I've seen a few people claim this but the majority report the opposite, at least over on addforums.com. There have been polls there and most people report either no change, or an increase in creativity. I like a quote by W. Timothy Gallwey: "Concentration is the supreme art because no other art can be conceived without it - whilst with it anything can be achieved."Many of those who are medicated claim that they have difficulties with their creativity since taking the medication. The interesting issue for me is my observation that many of these kids have an amazing aptitude for left brain/right brain balance work in the hybrid technology and arts.
Probably some people do experience a drop in creativity as a side effect but that can happen with medication for any condition, even non-mental ones. You just adjust the dose or find a drug that suits you better. I've never seen anyone report the same side effects and results on every available AD/HD drug, but unfortunately a lot of people give up after one or two, assuming they'll all have the same effects on them.
Why do you see these as mutually exclusive? The frequency of both sickle cell disease and cystic fibrosis in the population results from evolutionary processes and these conditions are still certainly disabilities.I still question whether this is indeed a disability or an environmental issue or whether it is evolution - much like the discussion on ASDs that has recently been going on at TC.
Oh now I see why. Evolution doesn't make judgements any more than gravity does, it doesn't try to support and influence the development of life and certainly not quality of life any more than gravity does. It's just a group of inevitable processes with the result happening to be the genetic spread that we see today. In many other planets, gravity happens to be too strong or two weak for life to flourish. This isn't a 'failure' of gravity as gravity has no intentions in the first place, it's merely a statistical probability that on one or more planets gravity will be adequate for life forms to take root.Do you think nature in its evolutionary course makes an error of judgement of this magnitude?? Figures in recent years in Australia placed an estimate in the 20% range for incidence of AD/HD in the population. This is an enormous percentage of population to advise that they are dysfunctional and need medicating to fit into societies expected behavioural pattern??
Likewise sometimes the processes underlying evolution support reproduction and the recurrence of particular genes across generations, and sometimes these in turn support better quality of life for the creatures carrying them, but other times they don't. Most genetic changes are neutral or negative in terms of reproductive rate and/or quality of life, so other times processes result in genes being created that are not passed on to many members of the next generation because they make the carrier less likely to reproduce in some way, or, as with AD/HD, they result in genes being passed along in considerable numbers that reduce quality of life for the carrier.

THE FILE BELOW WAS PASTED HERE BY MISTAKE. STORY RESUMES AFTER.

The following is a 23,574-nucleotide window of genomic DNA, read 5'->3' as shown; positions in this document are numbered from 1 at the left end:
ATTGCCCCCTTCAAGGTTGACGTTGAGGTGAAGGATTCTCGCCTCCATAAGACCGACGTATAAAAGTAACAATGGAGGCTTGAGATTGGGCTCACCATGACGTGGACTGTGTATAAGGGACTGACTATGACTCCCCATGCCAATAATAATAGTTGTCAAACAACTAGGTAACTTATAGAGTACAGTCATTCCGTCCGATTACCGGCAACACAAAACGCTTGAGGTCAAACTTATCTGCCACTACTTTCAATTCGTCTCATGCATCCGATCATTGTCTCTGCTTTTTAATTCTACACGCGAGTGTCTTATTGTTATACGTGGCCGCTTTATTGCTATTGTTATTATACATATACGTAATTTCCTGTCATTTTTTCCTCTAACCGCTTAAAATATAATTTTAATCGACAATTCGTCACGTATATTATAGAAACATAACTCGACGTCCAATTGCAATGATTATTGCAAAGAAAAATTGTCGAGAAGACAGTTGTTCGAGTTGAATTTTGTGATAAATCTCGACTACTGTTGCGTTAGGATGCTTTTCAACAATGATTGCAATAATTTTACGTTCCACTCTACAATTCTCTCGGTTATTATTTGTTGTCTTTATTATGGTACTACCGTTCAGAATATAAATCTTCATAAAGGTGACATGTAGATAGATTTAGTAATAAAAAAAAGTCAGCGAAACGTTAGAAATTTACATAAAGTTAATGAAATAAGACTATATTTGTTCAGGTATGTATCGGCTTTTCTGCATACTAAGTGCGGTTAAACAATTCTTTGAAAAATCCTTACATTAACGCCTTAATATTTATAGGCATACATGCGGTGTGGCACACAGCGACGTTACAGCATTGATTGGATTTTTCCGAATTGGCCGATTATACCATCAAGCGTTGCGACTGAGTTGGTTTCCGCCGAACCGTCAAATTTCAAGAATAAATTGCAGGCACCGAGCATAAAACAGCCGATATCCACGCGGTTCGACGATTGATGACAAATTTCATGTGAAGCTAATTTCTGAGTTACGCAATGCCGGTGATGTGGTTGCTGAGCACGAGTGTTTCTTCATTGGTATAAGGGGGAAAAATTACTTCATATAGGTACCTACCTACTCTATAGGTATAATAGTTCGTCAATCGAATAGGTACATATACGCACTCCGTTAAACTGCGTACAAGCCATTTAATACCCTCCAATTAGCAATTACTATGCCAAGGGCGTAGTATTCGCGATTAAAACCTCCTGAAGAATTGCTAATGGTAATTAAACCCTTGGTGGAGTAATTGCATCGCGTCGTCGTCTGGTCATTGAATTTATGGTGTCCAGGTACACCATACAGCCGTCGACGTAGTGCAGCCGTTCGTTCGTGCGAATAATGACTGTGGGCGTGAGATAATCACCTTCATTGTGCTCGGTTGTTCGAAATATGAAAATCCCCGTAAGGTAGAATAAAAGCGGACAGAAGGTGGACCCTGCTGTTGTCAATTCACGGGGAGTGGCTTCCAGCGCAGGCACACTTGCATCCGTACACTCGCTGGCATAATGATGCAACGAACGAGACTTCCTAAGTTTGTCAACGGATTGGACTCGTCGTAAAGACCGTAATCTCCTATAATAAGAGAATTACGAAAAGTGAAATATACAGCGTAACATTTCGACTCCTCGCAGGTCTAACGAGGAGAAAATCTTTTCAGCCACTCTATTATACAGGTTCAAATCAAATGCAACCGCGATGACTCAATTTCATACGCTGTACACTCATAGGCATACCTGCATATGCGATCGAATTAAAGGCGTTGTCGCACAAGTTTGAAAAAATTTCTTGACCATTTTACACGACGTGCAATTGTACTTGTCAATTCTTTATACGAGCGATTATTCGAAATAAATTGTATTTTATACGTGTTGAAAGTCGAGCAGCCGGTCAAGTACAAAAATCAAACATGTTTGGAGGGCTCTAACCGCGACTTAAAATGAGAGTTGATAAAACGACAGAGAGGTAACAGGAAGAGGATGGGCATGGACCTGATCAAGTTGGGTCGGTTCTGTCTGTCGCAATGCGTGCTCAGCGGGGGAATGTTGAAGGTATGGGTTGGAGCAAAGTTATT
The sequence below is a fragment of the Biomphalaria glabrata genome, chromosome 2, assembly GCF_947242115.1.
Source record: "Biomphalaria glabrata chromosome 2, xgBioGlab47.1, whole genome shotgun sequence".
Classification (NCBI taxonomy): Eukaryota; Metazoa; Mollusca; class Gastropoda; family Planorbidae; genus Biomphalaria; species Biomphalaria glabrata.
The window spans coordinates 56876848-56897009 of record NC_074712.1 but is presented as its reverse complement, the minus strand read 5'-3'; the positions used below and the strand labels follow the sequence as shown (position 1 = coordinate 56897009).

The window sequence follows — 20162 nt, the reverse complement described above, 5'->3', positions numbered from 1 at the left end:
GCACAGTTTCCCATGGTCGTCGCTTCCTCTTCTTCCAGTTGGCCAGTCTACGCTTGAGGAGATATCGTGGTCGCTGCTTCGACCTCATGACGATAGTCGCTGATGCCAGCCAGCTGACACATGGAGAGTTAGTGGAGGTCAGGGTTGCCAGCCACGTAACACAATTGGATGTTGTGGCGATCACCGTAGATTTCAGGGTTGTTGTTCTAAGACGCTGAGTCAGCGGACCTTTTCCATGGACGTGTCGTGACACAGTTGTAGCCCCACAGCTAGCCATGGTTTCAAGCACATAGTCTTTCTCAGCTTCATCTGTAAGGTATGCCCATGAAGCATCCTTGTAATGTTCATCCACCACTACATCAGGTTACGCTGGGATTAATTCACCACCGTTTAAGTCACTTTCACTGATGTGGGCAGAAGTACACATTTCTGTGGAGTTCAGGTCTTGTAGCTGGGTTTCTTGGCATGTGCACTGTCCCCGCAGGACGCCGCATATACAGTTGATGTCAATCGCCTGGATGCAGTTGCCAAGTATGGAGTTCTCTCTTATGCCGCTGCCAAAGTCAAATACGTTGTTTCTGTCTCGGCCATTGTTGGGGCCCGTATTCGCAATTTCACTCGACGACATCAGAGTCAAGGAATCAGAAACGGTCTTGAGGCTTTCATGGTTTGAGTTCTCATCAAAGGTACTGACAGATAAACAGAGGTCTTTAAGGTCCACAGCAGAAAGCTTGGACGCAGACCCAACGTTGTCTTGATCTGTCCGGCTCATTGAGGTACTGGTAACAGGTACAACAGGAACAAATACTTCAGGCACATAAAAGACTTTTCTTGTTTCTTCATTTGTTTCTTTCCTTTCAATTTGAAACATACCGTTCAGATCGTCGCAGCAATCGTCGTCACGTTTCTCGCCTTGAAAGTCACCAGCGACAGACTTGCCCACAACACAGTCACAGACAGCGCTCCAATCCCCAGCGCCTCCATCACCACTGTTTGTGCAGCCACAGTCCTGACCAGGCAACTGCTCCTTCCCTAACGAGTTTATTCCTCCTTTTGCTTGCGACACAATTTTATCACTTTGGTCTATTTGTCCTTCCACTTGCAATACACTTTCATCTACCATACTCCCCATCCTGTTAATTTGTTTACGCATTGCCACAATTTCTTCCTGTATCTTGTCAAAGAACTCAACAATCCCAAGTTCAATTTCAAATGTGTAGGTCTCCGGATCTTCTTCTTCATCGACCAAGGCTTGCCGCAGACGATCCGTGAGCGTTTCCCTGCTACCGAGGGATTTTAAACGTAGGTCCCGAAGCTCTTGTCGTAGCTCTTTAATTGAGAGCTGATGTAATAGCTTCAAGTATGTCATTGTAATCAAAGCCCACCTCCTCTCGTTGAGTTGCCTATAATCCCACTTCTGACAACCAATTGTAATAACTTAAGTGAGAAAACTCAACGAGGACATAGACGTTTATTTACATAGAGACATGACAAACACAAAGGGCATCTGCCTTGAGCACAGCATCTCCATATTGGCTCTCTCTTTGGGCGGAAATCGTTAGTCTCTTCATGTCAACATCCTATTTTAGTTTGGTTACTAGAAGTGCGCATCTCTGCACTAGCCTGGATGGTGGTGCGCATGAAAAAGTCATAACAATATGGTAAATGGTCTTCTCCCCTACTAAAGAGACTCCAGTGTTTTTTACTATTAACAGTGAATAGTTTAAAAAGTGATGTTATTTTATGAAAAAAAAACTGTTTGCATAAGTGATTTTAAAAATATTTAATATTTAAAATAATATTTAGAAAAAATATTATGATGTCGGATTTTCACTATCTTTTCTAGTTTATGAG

People with AD/HD are much more likely to get pregnant or contribute to pregnancy earlier in life than they would have wanted. This is one known factor influencing the rate of AD/HD genes in the population, and it's obviously undesirable for society and the individuals involved. Other possible factors have been proposed, for example people with neurodevelopmental disorders or even just a few of the associated genes and traits of them seem to be more likely to have long-term relationships with other people with this group of conditions and so have children with twice the chance of inheriting enough of those alleles, for reasons that aren't clear yet (though in my personal experience it's a lot to do with feeling more comfortable with and even intrigued by people who stand out in similar ways that you do yourself).
Finally, once a genetic trait is present in the population as a particular proportion of it, it won't be lowered as a percentage unless carriers of those genes start reproducing at a lower rate than those without it. There are currently not many common genetic conditions around that result in the carrier dying before reproducing and passing the genes for them on - precisely because they have that effect. Many potentially deadly genetic conditions, e.g. Alzheimers, don't kill the victim until they're old enough to have had children, and these affect more people.
AD/HD does actually increase the chance of dying young to some extent, due to the higher rate of suicide, drug abuse, serious accidents and involvement in violent crime - probably homelessness too but I have no statistics on that - but not enough people with it die before having children for it to be as rare as say, cystic fibrosis, which until very recently almost always killed people before they reached adulthood (the infertility rate of the males obviously has a lot to do with that too). The processes by which AD/HD genes are getting passed along must compensate for the increased death rate, and then some.
This doesn't mean they are desirable to us. It doesn't mean that evolution 'wants' them to be there or cares or knows about it, as it's not a calculating force but the end result of a group of complex processes. And if evolution were a force and did want them there, it must be an evil force because it would be desiring something that causes suffering for no apparent reason.
I'll finish replying to your post soon. I've been 'perseverating' as Barkley would say, instead of getting ready for bed.